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Walter A. Reynoso

Zealous Defense for All — Big Clients and the “Little Guy”

When federal prosecutors indicted property owner Maria Valdes for conspiring to run a marijuana “grow house” in St. Lucie County in 2007, she turned to Coral Gables defense attorney Walter Reynoso for help. The alleged conspiracy involved multiple grow houses and a murder. Digging into the case, Reynoso was able to show that Valdes, a grandmother who was renting out the home, was unaware of the illegal operation. After many months of hard work, a U.S. District Court judge dismissed the indictment. All other defendants were convicted, with one receiving a 30-year prison sentence.

“Our law firm represents many executives, accountants, attorneys and other professionals,” says Reynoso, who practices with his brother, Luis E. Reynoso, at The Law Offices of Walter A. Reynoso, P.A. “But we never forget about the little guy. Defending someone’s liberty, rights and reputation goes to the heart of our justice system, and that is what continues to drive me in my work.”

Since launching his criminal defense practice in 1986, Reynoso has successfully represented many high-profile clients over the years, including corporations, professional athletes, politicians, doctors, attorneys and lead defendants in major felony, drug and money laundering cases.
Reynoso represented Scott Olsen, a 23-year-old pitcher for the Florida Marlins, who was charged with two off-the-field felonies in 2006. “That jeopardized his contract, his career and ability to continue playing professional baseball,” says Reynoso. “We worked with his agents and Major League Baseball, and were able to get all charges dismissed. Scott went on to enjoy a successful career and is now pitching with the Texas Rangers.”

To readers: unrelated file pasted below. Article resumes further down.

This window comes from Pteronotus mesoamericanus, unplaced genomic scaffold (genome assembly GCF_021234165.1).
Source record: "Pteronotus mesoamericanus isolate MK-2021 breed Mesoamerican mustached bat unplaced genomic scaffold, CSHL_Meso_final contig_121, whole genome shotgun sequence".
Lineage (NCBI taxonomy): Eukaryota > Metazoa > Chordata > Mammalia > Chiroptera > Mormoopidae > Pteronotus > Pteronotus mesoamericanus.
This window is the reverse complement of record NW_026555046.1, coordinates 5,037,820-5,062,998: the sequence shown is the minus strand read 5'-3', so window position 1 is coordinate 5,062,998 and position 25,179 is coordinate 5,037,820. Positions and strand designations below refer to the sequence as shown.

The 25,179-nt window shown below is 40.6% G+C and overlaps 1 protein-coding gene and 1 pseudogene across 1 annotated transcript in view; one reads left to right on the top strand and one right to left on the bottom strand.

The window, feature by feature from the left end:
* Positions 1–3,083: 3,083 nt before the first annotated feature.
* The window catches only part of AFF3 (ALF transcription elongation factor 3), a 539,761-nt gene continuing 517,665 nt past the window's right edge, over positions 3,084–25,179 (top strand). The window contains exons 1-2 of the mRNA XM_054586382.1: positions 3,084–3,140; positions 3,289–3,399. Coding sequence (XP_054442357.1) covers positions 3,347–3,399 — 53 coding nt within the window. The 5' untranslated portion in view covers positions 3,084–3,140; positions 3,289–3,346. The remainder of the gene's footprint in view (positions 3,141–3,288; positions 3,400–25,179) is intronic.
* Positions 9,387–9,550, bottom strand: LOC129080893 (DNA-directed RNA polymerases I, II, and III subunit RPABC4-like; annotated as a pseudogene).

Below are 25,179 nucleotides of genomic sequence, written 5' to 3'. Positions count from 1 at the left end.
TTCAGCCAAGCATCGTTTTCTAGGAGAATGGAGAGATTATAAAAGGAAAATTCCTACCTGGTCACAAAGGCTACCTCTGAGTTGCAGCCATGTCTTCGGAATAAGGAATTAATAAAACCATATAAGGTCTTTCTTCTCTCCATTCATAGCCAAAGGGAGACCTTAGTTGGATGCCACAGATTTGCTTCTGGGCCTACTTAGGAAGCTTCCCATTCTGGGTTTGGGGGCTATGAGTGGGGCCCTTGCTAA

A lifetime member of the National Association of Criminal Defense Lawyers and past president of the Colombian-American Bar Association, Reynoso focuses his practice on white-collar criminal defense and trials in federal courts. His brother Luis handles felony and misdemeanor matters in state courts. The two attorneys collaborate frequently in all their cases.

A Competitive Spirit

Born in Colombia, Reynoso came to South Florida in 1963 when he was four years old. “My mom and dad taught me the value of hard work, and have inspired me through the years,” he says. That determination paid off — at Chaminade High School, he played football for four years, making the “All-Broward County” team as an outside linebacker. He was recently inducted into the school’s Sports Hall of Fame.

From there, Reynoso enrolled at John Carroll University, where he continued to play football and was named defensive captain his senior year prior to earning a degree in business administration. At Boston College School of Law, he was a staff writer for the Boston College Uniform Commercial Code Reporter Digest and he worked for the Department of Justice, Securities and Exchange Commission, Enforcement Division.

He also made “the best decision of my life,” by marrying Melanie, his wife of 25 years. Today, he and his wife have four children, Jenna, Kristen, Wally Jr., and Britney. Jenna attends Fordham Business School in New York; Kristen is in law school at Nova Southeastern University; Wally Jr. is a junior at the University of Alabama (Pre-Law Major) and Britney is a freshman at St. Thomas High School in Fort Lauderdale. “I spend a lot of my time with my family,” says Reynoso. “I also enjoy running 10K races, boating and exercising. I believe there has to be balance between your practice, enjoying your family and enjoying life. Success is achieved by finding that perfect balance. For me, every day is another day in paradise”.